6 Virus 9 ATG CTA CGA GTA CGG ACA CTG CTT ATA CTT TGC ACC TTT GTA GTG ATT TGA TAC GAT GCT CAT GCC TGT GAC GAA TAT GAA ACG TGG CCC CAT CAC TAA ACT M L R V R T L L I L C T F V V I stop Virus 28 ATG CTA CGA GTA CGG ACA CTG CTT ATA CTT TGC ACC TTT GTA GTG ATT TGA TAC GAT GCT CAT GCC TGT GAC GAA TAT GAA ACG TGG CCC CAT CAC TAA ACT M L R V R T L L I L C T F V V I stop Virus 49 ATG CTA CGA GTA CGG ACA CTG CTT ATA CTT TGC ACC TTT GTA GTG ATT TGA TAC GAT GCT CAT GCC TGT GAC GAA TAT GAA ACG TGG CCC CAT CAC TAA ACT M L R V R T L L I L C T F V V I stop Virus 87 ATG CTA CGA GTA CGG ACA CTG CTT ATA CTT TGC ACC TTT GTA GTG ATT TGA TAC GAT GCT CAT GCC TGT GAC GAA TAT GAA ACG TGG CCC CAT CAC TAA ACT M L R V R T L L I L C T F V V I stop Virus 96 ATG CTA CGA GTA CGG ACA CTG CTT ATA CTT TGC ACC TTT GTA GTG ATT TGA TAC GAT GCT CAT GCC TGT GAC GAA TAT GAA ACG TGG CCC CAT CAC TAA ACT M L R V R T L L I L C T F V V I stop

7 Virus 44 ATG CCG CCG GTC GCC GCC GGT AGG CGG GAC TTC CGG TAC AAG ATG GCG GAC TGA M P P V A A G R R D T R Y K M S D stop Virus 51 ATG CCG CCG GTC GCC GCC GGT AGG CGG GAC TTC CGG TAC AAG ATG GCG GAC TGA M P P V A A G R R D T R Y K M S D stop Virus 55 ATG CCG CCG GTC GCC GCC GGT AGG CGG GAC TTC CGG TAC AAG ATG GCG GAC TGA M P P V A A G R R D T R Y K M S D stop Virus 64 ATG CCG CCG GTC GCC GCC GGT AGG CGG GAC TTC CGG TAC AAG ATG GCG GAC TGA M P P V A A G R R D T R Y K M S D stop Virus 91 ATG CCG CCG GTC GCC GCC GGT AGG CGG GAC TTC CGG TAC AAG ATG GCG GAC TGA M P P V A A G R R D T R Y K M S D stop

8 Virus 1 AUG GCG AGU CUG AUA UAC CGG CAG CUA UUA ACA AAC UCG UAC ACU GUG GAU UGA UAC CGC UCA GAC UAU UAG GCC GUC GAU AAU UGU UUG AGC AUG UGA CAC GUA ACU M A S L I Y R Q L L T N S Y T V D stop Virus 5 AUG GCG AGU CUG AUA UAC CGG CAG CUA UUA ACA AAC UCG UAC ACU GUG GAU UGA UAC CGC UCA GAC UAU UAG GCC GUC GAU AAU UGU UUG AGC AUG UGA CAC GUA ACU M A S L I Y R Q L L T N S Y T V D stop Virus 24 AUG GCG AGU CUG AUA UAC CGG CAG CUA UUA ACA AAC UCG UAC ACU GUG GAU UGA UAC CGC UCA GAC UAU UAG GCC GUC GAU AAU UGU UUG AGC AUG UGA CAC GUA ACU M A S L I Y R Q L L T N S Y T V D stop Virus 38 AUG GCG AGU CUG AUA UAC CGG CAG CUA UUA ACA AAC UCG UAC ACU GUG GAU UGA UAC CGC UCA GAC UAU UAG GCC GUC GAU AAU UGU UUG AGC AUG UGA CAC GUA ACU M A S L I Y R Q L L T N S Y T V D stop Virus 66 AUG GCG AGU CUG AUA UAC CGG CAG CUA UUA ACA AAC UCG UAC ACU GUG GAU UGA UAC CGC UCA GAC UAU UAG GCC GUC GAU AAU UGU UUG AGC AUG UGA CAC GUA ACU M A S L I Y R Q L L T N S Y T V D stop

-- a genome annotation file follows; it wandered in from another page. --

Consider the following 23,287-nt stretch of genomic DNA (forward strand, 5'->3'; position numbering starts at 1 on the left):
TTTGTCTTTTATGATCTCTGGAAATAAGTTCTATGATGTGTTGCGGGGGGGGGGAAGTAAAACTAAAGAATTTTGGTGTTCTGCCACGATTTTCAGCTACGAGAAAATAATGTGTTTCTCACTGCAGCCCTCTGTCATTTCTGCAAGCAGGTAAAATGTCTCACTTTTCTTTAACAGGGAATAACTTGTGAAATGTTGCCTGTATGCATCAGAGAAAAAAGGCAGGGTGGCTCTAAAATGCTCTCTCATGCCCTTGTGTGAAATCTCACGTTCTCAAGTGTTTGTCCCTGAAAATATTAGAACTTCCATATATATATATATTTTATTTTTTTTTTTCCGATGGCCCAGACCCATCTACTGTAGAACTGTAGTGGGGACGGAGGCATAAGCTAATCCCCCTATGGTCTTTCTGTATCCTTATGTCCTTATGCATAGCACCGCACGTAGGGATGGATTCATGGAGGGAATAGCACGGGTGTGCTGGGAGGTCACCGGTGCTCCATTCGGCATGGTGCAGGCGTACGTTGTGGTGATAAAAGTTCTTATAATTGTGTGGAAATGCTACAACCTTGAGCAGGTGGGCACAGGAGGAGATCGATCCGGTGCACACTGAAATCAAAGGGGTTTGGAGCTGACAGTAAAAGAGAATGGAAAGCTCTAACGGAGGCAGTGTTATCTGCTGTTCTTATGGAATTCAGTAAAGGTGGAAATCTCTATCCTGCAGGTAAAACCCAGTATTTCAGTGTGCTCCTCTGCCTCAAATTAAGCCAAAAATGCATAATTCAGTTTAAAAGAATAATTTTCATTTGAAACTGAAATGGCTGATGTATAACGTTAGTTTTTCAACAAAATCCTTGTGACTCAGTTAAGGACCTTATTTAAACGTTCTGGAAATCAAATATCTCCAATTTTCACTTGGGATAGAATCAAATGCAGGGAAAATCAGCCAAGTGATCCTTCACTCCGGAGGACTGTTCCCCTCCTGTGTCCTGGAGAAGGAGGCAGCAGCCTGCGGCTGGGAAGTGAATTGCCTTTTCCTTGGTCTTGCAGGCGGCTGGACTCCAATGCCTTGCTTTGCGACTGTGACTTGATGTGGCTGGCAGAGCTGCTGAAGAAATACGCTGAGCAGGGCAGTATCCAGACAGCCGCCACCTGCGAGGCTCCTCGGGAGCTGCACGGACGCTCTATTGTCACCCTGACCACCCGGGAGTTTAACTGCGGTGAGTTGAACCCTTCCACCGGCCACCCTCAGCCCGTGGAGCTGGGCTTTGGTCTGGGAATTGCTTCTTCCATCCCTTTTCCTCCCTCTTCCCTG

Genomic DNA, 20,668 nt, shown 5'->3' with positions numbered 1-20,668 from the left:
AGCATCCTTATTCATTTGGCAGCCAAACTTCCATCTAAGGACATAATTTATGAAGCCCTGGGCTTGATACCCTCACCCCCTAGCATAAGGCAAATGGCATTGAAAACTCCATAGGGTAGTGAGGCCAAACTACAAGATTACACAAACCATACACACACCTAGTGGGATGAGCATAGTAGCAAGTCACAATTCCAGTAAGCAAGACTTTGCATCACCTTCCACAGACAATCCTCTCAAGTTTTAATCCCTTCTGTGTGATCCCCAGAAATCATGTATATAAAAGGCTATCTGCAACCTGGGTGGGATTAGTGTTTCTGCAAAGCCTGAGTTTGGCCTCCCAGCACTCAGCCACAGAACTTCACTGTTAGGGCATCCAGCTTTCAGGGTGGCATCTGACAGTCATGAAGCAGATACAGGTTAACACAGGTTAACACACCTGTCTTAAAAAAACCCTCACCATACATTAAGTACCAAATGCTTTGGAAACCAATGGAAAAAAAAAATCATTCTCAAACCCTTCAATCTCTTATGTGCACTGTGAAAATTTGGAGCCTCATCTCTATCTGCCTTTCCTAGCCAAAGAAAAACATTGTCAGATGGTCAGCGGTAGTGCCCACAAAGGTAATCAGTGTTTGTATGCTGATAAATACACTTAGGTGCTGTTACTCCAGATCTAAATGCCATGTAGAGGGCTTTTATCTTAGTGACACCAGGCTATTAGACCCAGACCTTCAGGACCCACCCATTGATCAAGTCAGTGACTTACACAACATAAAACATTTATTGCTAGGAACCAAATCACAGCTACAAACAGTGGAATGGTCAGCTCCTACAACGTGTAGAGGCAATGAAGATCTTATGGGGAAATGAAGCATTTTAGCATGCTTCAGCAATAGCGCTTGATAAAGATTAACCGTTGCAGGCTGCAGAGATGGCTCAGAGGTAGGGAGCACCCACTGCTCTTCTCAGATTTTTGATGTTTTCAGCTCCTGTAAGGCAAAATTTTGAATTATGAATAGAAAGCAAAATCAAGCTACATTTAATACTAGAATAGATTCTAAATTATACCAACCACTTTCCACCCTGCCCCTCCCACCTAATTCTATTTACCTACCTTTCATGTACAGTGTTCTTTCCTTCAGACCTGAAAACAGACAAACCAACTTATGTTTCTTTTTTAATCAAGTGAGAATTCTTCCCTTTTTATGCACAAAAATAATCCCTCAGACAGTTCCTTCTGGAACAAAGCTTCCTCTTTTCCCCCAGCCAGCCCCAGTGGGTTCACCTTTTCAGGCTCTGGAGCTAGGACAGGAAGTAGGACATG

9 Virus 21 AUG AGU ACA AAC CCU AAG CCU CAG CGU AAA ACU AAA CGG AAU ACU AAU CGU UGA M S T N P K P Q R K T K R N T N R stop Virus 22 AUG AGU ACA AAC CCU AAG CCU CAG CGU AAA ACU AAA CGG AAU ACU AAU CGU UGA M S T N P K P Q R K T K R N T N R stop Virus 32 AUG AGU ACA AAC CCU AAG CCU CAG CGU AAA ACU AAA CGG AAU ACU AAU CGU UGA M S T N P K P Q R K T K R N T N R stop Virus 57 AUG AGU ACA AAC CCU AAG CCU CAG CGU AAA ACU AAA CGG AAU ACU AAU CGU UGA M S T N P K P Q R K T K R N T N R stop Virus 77 AUG AGU ACA AAC CCU AAG CCU CAG CGU AAA ACU AAA CGG AAU ACU AAU CGU UGA M S T N P K P Q R K T K R N T N R stop

10 Virus 17 UAC UCA GGA GUC UCC CUA UCU UAG UUA CGA AAG AUA UUU CUG UUA GGA GUA ACU Virus 19 M S P Q R D R I N A F Y K D N P H stop UAC UCA GGA GUC UCC CUA UCU UAG UUA CGA AAG AUA UUU CUG UUA GGA GUA ACU Virus 75 M S P Q R D R I N A F Y K D N P H stop UAC UCA GGA GUC UCC CUA UCU UAG UUA CGA AAG AUA UUU CUG UUA GGA GUA ACU Virus 81 M S P Q R D R I N A F Y K D N P H stop UAC UCA GGA GUC UCC CUA UCU UAG UUA CGA AAG AUA UUU CUG UUA GGA GUA ACU Virus 84 M S P Q R D R I N A F Y K D N P H stop UAC UCA GGA GUC UCC CUA UCU UAG UUA CGA AAG AUA UUU CUG UUA GGA GUA ACU M S P Q R D R I N A F Y K D N P H stop

11 Particle # Virus Type Particle # Virus Type 1 1 rotavirus 21 hepatitis C 2 5 rotavirus 22 hepatitis C 3 9 variola 32 hepatitis C 4 17 measles 57 hepatitis C 5 19 measles 77 hepatitis C 6 21 hepatitis C 17 measles 7 22 hepatitis C 19 measles 8 24 rotavirus 75 measles 9 28 variola 81 measles hepatitis C 84 measles rotavirus 44 parvovirus parvovirus 51 parvovirus variola 55 parvovirus parvovirus 64 parvovirus parvovirus 91 parvovirus hepatitis C 1 rotavirus parvovirus 5 rotavirus rotavirus 24 rotavirus measles 38 rotavirus hepatitis C 66 rotavirus measles 9 variola measles 28 variola variola 49 variola parvovirus 87 variola variola 96 variola